MADRID (AP) — Spain’s players’ association is asking the Spanish league not to play a regular-season match in the United States, and wouldn’t rule out a strike if its demands on that and other issues aren’t met.
Captains of the first-division clubs met Wednesday in Madrid and said they are against the unilateral decision to take league matches outside of Spain, something that could happen as early as this season as part of La Liga’s new 15-year deal to promote soccer in North America and boost its image abroad.
Association president David Aganzo said the league should have consulted with the players before making “the business decision” to play in the U.S., adding that the footballers “are not for sale.”
“The players are outraged. They are against these decisions that are being made unilaterally, especially the one about playing matches outside of Spain,” Aganzo said in a news conference following the players’ meeting. “We are willing to go to the end. The players don’t think only about money, they also think about their health and about the fans.”
The association said in a statement the players agreed to take a more drastic action if a deal can’t be reached.
“If by the end of September or early October (a solution can’t be found), we will have to take action,” Aganzo said.
Asked directly about the possibility of a strike, Aganzo said he couldn’t rule it out. He said a meeting with La Liga president Javier Tebas is scheduled for next month.
The league said later Wednesday it will meet with the players’ association in the appropriate forum to discuss the plans.
Talking last week about the match abroad, Tebas said La Liga will take into account what’s best for the clubs, players, fans and all other stakeholders.
The league announced its plans to play a match across the Atlantic last week. Although it said the first game could still happen this season, it did not say which teams would be involved and did not provide further details. The move is part of La Liga’s attempt to expand internationally as it tries to keep pace with the powerful Premier League in England.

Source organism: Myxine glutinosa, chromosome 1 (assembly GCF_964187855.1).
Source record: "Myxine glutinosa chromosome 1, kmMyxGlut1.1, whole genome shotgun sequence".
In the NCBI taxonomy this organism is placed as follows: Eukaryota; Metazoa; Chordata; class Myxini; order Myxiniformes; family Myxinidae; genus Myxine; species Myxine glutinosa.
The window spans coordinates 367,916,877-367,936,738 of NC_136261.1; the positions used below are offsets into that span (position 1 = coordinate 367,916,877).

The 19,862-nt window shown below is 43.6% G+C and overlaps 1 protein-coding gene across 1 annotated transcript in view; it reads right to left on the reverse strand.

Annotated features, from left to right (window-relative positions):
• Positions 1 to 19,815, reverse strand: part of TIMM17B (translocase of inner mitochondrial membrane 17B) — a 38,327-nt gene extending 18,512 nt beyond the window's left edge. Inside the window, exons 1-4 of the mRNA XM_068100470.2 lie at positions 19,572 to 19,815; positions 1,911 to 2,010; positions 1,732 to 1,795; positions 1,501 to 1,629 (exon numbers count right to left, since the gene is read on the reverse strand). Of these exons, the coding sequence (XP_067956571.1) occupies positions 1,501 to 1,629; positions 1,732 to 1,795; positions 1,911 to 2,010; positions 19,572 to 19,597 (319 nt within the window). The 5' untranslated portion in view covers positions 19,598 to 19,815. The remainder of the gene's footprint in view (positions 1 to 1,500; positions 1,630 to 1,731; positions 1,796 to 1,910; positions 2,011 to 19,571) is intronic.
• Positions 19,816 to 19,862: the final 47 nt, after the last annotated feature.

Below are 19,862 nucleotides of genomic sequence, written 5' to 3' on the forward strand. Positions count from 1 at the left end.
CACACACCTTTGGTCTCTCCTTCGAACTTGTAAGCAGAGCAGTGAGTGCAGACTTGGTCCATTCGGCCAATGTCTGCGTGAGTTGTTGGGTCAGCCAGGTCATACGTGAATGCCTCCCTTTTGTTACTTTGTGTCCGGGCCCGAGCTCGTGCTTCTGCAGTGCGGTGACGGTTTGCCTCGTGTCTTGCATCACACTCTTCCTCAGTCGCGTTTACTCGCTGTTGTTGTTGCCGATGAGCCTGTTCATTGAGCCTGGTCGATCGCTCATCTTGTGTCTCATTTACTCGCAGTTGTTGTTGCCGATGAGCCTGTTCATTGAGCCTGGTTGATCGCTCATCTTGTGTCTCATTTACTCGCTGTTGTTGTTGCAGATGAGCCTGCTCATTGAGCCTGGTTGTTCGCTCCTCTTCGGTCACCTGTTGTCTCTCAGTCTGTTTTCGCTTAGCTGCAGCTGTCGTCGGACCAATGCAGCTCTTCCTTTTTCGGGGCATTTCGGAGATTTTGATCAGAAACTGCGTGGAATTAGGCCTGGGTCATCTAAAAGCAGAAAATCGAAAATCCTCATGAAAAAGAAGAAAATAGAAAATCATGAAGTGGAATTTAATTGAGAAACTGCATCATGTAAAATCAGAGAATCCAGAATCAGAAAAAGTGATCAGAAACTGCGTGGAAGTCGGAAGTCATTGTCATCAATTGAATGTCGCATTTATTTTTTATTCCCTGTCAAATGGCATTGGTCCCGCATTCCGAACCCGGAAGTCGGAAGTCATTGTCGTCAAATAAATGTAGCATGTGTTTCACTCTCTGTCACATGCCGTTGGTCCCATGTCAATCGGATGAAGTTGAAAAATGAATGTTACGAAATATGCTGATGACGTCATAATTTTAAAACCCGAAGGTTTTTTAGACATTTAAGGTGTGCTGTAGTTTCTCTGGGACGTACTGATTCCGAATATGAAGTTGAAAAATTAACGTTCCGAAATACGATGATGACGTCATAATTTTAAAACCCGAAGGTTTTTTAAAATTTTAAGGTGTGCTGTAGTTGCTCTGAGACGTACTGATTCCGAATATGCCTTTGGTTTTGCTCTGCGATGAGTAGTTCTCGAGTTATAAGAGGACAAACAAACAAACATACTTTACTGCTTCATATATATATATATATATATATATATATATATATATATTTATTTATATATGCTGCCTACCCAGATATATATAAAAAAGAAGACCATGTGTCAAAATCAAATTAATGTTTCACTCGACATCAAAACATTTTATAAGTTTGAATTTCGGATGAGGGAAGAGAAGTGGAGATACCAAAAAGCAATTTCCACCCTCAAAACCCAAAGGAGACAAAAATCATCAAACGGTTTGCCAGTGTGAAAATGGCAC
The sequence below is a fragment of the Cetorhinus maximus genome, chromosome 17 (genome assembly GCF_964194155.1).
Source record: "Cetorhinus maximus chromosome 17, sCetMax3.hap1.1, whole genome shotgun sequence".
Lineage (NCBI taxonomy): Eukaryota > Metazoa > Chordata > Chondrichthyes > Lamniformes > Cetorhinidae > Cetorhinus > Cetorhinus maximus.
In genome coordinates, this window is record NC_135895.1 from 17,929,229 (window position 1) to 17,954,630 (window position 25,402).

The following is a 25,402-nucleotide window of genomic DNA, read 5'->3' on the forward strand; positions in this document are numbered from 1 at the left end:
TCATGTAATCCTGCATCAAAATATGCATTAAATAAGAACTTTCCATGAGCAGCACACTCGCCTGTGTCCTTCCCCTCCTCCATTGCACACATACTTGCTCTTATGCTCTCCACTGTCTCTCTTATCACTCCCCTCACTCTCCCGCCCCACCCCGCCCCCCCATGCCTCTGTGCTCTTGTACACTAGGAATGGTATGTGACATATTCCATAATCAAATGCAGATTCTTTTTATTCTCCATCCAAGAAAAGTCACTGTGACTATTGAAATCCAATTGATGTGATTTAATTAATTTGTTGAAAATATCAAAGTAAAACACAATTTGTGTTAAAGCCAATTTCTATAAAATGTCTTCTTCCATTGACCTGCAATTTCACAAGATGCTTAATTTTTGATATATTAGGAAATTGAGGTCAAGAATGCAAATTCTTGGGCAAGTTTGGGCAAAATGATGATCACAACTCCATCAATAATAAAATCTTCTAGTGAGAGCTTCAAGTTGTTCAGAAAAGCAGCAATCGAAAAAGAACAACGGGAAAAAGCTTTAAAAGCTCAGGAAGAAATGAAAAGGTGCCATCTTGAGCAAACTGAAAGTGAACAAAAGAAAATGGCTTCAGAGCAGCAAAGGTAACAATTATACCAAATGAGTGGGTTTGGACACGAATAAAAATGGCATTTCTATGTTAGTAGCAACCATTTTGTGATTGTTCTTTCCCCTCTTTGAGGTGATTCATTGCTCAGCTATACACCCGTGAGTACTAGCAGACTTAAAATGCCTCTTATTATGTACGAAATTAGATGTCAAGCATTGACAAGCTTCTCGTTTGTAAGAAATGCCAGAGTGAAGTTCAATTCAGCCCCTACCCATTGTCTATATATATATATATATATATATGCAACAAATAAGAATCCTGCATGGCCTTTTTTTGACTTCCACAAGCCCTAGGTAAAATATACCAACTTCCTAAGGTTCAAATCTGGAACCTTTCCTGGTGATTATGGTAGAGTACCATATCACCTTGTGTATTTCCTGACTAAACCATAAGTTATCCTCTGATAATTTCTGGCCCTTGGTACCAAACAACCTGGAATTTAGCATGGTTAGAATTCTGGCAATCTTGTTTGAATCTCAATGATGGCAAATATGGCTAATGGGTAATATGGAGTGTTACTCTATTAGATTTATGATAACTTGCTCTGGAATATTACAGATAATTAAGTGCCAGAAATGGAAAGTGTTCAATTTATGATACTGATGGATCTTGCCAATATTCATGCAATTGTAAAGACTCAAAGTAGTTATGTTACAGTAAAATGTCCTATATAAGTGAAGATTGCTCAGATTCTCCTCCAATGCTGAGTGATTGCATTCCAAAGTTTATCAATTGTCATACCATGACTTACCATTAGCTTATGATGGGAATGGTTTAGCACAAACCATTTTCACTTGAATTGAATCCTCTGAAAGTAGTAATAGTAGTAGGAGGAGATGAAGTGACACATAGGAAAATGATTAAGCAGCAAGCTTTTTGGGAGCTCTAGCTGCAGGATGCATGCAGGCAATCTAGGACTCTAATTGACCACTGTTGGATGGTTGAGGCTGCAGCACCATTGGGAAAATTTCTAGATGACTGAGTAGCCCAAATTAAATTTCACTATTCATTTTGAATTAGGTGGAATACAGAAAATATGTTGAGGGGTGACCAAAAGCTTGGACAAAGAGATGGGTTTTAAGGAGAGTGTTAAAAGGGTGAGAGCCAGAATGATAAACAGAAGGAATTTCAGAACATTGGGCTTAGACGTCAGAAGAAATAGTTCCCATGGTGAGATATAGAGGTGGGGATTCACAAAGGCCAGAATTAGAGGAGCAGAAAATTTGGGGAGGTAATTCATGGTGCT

Aganzo said the league’s decision to play in the U.S. was just the final straw. The players also complained about late kickoffs and about games being played on Friday and Monday nights, which they said was done to accommodate viewers in different time zones abroad.
Some games in Spain have been starting at 10:15 p.m. local time, with the league blaming the heat and saying it’s actually taking the players’ and fans’ health into consideration.
After Real Madrid’s 2-0 win over Getafe in a late game on Sunday, midfielder Toni Kroos tweeted a photo of himself with a serious face and the phrase: “I am happier then (sic) it seems, but usually I am asleep at this time.”
The late kickoffs produced low attendances in several matches, even when Madrid and Barcelona were involved. Just over 50,000 people saw Barcelona’s 3-0 win over Alaves on Saturday at Camp Nou Stadium, and less than 50,000 were at hand for Madrid’s game at Santiago Bernabeu Stadium. That match was also Madrid’s first at home without Cristiano Ronaldo, which might have affected the attendance.
The late games are not new to Spain, where the summer heat often produces temperatures near 40 degrees Celsius (104 Fahrenheit) even late in the day. The league in the past considered postponing matches because of the heat.
The first few rounds have the early games beginning after 6 p.m. local time, and water breaks have been implemented to allow players to remain hydrated.
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